3 Lessons Learned From Museums

Museums
What Hispanic businesses can learn from the success of three Hispanic museums that succeeded despite the tough economy

 

 

From cutting-edge cultural programs to art exhibits, Hispanic-American museums showcase the voices, visions and artistic talents of Hispanics living in the U.S. However, thanks to the recent recession, these same museums have been hit hard by funding cuts. Shrinking endowments, a lack of public financing and decreased donations are forcing these museums to think creatively about funding–finding new ways to sustain themselves financially.

From original marketing campaigns to new capital fundraising drives, recent Hispanic news reports prove that these important cultural institutions can still thrive–even with a stagnant economy.

Here are three museums that are beating the odds–and teaching important lessons to Hispanic leaders the greater Hispanic business market in the process.

 

 

 

 

El Museo del Barrio

 

Arguably one of America’s leading Latino cultural museums with a special focus on Caribbean immigrant communities, El Museo provides interpretative art and educational exhibits geared toward Hispanic youth in New York City. In 2011, a 10 percent cut in its operating subsidy from New York City forced the museum to make some tough financial decisions. El Museo had to get creative with its budget–slashing $1.1 million by reducing its summer program, shortening exhibit runs and laying off four staff members.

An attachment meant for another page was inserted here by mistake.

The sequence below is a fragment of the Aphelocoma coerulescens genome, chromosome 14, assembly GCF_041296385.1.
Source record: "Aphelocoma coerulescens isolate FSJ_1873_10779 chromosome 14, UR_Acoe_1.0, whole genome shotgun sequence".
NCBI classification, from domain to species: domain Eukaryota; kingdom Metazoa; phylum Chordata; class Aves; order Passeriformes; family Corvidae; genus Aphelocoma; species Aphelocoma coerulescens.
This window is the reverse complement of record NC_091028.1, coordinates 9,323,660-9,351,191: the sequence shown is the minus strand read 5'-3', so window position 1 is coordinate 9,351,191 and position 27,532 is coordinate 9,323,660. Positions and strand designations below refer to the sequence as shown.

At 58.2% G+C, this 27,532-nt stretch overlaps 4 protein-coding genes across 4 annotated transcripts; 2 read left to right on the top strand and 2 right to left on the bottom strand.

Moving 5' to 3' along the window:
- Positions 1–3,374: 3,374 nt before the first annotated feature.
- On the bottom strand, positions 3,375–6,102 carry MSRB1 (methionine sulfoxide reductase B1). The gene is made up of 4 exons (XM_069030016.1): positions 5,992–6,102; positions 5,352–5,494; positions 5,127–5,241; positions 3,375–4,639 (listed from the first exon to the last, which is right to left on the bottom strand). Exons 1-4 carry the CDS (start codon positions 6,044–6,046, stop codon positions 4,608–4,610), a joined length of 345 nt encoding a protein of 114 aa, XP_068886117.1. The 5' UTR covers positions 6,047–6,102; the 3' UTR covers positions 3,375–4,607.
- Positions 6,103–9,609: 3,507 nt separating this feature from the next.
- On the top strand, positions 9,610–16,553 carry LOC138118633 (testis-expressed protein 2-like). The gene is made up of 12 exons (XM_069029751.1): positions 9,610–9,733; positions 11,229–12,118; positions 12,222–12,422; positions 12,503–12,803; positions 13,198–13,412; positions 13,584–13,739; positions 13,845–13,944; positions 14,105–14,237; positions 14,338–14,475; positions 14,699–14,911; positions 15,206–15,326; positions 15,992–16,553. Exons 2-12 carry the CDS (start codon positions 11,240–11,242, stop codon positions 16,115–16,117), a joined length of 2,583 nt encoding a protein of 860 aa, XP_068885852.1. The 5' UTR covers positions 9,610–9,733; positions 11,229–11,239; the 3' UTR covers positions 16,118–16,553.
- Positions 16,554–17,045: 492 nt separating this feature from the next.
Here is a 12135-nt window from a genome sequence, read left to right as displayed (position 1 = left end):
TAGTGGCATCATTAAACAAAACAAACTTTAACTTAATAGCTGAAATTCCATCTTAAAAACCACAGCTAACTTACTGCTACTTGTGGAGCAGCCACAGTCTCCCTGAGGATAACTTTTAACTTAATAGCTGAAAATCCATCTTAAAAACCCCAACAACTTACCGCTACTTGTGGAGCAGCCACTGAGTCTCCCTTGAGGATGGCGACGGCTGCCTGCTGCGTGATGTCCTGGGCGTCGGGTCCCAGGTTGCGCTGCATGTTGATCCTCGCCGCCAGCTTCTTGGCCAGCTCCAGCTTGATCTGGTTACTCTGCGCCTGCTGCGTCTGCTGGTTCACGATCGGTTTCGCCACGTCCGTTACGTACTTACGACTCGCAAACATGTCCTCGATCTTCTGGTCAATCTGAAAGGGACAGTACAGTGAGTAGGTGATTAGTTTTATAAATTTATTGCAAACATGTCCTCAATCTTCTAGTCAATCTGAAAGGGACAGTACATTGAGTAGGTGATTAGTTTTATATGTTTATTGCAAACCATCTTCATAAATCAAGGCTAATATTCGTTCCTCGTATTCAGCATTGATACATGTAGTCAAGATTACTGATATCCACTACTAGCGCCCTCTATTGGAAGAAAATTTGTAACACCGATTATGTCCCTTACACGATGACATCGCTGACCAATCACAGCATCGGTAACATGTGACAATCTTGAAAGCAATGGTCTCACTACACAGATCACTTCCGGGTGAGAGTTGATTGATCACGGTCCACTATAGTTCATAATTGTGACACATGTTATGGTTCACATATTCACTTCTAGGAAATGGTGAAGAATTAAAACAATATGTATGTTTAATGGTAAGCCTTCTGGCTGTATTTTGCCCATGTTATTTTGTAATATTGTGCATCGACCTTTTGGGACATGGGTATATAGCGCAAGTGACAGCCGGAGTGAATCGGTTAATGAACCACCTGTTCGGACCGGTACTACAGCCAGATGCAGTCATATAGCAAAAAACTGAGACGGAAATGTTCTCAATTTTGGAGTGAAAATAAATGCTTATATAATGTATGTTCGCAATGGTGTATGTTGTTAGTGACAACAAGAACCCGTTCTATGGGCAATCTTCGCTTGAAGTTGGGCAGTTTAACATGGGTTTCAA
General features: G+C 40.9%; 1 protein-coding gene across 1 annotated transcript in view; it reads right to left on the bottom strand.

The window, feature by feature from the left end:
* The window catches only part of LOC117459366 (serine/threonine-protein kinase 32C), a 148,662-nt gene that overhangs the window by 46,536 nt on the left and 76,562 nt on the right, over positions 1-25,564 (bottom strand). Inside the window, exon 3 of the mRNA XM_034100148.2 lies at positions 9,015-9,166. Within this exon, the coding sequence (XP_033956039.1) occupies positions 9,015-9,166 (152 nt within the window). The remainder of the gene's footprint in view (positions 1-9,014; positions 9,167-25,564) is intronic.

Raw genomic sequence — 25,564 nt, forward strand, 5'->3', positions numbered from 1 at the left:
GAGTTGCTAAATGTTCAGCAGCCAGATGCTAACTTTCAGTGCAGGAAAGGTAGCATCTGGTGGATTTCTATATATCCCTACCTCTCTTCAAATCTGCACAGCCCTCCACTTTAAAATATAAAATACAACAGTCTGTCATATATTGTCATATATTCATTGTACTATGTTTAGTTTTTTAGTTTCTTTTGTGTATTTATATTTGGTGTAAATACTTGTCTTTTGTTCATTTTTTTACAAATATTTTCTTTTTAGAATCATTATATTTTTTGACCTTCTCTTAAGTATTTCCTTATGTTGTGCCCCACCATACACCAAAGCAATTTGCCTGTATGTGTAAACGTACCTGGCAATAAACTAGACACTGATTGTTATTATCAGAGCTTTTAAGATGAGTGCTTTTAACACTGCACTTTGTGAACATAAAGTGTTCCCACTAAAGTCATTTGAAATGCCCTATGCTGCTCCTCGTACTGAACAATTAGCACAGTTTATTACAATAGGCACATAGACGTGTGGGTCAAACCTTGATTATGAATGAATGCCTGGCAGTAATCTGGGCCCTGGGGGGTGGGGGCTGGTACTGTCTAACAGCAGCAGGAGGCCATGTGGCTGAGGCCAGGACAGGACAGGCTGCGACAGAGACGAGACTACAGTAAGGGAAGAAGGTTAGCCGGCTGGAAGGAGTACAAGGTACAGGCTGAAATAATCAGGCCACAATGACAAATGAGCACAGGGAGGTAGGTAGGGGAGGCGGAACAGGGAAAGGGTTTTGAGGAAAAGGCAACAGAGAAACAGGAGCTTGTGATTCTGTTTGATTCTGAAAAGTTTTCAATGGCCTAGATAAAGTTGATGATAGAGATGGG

The museum also reached out to major corporate donors–cultivating event support from American Express, Target and Chase. American Express provided key funding for El Museo’s recent special exhibit, Voces y Visiones: Signs, Systems and the City. Chase is the co-sponsor of educational programming, while Target sponsors “Super Sabado,” providing free museum entrance every third Saturday. El Museo has also aggressively recruited new members for its Patrons Circle; a minimum $2,500 donation is required for membership.

Lesson learned: Don’t wait for funding to appear–aggressively seek new revenue sources.

Even before budget cuts were announced, El Museo was already courting corporate sponsorships and private donors. This support allowed the museum to protect its core educational programs, despite public funding cuts.

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